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Predictive analytics for E-commerce:


In our last paper we compared two alternate machine-learning techniques from the Apache Mahout stable, namely: Apache Sparks’, spark-itemsimilarity, and its counterpart Apache Hadoop’s MapReduce. We saw how Apache Spark was better both qualitatively as well as quantitatively even for moderately sized sites. In this paper, we look at how we can further optimize the efficiency of these runs without compromising on quality. We determine how the two algorithms we studied last time perform when run on all data available and when run only with success data. In the e-commerce domain, success data is defined as below: Success data is defined as data from users who have bought at-least one item.

Data Gathering and setup:

Relevant click stream data for was collected. This constitutes user behavior, namely view and buy. Based on this, predictive analytics for item-similarity was run using the Apache Spark and Apace Hadoop mapreduce Log Likelihood in both cases (i.e. All data and only success data).

Avinash Shenoi

Founder and Director

The data set we used contains the following information

1. Total data points (ALL DATA ) = 110 Million records of click stream data (views, buys, and add carts )

2. Total data points ( SUCCESS DATA ) = 22 Million records of click stream data from users who are categorized as buyers ( bought at least 1 item )

3. 70 / 30 split between training data and test data. (i.e. we split the data set in #1, in the 70 / 30 ratio. We used 70 % of the data to create recommendations on and used the balance 30 % to test )

4. Total buyers ( unique people who bought ) =  300 K

We believe the above sample is representative of a mid sized E-commerce company. We then ran this sample considering all data, and then again with only success data ( defined above ). We employed two algorithms (i.e. LLR and spark ) to compare the effect of running only with success data as against all data onthese two algorithms. The analysis of our run is described below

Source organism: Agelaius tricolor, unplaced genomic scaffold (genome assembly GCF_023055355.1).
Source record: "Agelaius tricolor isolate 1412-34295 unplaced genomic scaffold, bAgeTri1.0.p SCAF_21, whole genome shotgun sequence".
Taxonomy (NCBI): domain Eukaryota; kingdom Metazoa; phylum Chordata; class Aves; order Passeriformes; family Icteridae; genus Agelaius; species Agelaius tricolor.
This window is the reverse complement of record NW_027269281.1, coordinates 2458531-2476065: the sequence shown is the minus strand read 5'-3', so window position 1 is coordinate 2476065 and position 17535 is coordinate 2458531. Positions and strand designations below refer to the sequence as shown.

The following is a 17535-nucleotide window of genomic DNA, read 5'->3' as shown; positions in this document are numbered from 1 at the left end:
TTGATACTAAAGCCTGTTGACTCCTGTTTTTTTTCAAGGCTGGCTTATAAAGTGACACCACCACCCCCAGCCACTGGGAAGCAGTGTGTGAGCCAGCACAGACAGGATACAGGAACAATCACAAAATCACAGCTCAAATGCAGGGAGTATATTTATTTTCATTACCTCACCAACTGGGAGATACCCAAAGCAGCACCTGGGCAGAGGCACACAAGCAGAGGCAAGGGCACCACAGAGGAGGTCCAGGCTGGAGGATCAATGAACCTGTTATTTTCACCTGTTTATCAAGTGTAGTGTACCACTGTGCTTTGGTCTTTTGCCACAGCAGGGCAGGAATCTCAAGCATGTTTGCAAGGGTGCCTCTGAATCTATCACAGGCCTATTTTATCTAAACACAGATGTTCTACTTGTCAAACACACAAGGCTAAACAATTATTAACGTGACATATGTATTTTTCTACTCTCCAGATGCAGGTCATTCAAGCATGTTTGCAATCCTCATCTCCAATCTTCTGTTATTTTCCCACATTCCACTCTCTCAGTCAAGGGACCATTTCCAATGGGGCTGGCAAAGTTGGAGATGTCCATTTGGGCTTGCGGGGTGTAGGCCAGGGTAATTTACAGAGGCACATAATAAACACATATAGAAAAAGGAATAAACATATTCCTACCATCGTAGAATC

We gathered the following data:

1. Number of incorrect recommendations (i.e. Number of products we

recommended that users did not buy) – False positives

2. Number of correct product recommendations (i.e. Number of products

that users bought that we recommended) – True positives

3. Total recommendations

4. Users who bought products that we recommended.


1. Total recommendations:

We clearly see that LLR algorithm on ALL data yields far more recommendations than any other variant. The effect of using only success data on LLR drastically reduces the number of recommendations that the algorithm yields. However, in the case of Spark, the effect of using only success data does not drastically reduce the number of recommendations.

2. Number of correct product recommendations (True Positives):

We clearly see that LLR algorithm on success data yields more correct recommendations followed closely by Spark on success data, followed by LLR and Spark on ALL data. The effect of using only success data with LLR drastically improves the quality of recommendations that the algorithm yields. Even though in the previous graph the LLR algorithm on ALL data yielded most recommendations, the quality of those recommendations were not good as is shown in this graph. The LLR algorithm on SUCCESS data yields far better results followed closely by the SPARK algorithm on SUCCESS data.

3. Number of incorrect product recommendations (False Positives):

As expected as a consequence of having a low true positive, the false positive of running LLR with ALL data is significantly higher than other algorithms. Thus we can see that though the algorithm yields most recommendations, most of them are useless.  We also notice that the false positive rate of LLR on SUCCESS data is more than that of SPARK, and SPARK on Success data has the least false positive rate, which is what is desired.

4.  Accuracy / Precision:

As seen from the above graph, when taken holistically, and the ratio of true positives (useful recommendations) to false positives (useless recommendations) is taken, the SPARK algorithm on SUCCESS data comes out a clear winner.


Hence we conclude that using only success data which is only a fifth of the total data yields better quality results in both LLR and SPARK. The quality improvement (percentage improvement) in LLR is significant when run only on SUCCESS data, as compared to SPARK. Over all we see SPARK behaves consistently irrespective of whether it is run on ALL data or SUCCESS data, with the quality SPARK on SUCCESS data being marginally better. Hence since the data set is significantly smaller, and the time taken to run these algorithms is directly proportional to the data set, we see that running SPARK on SUCCESS data yields the best results.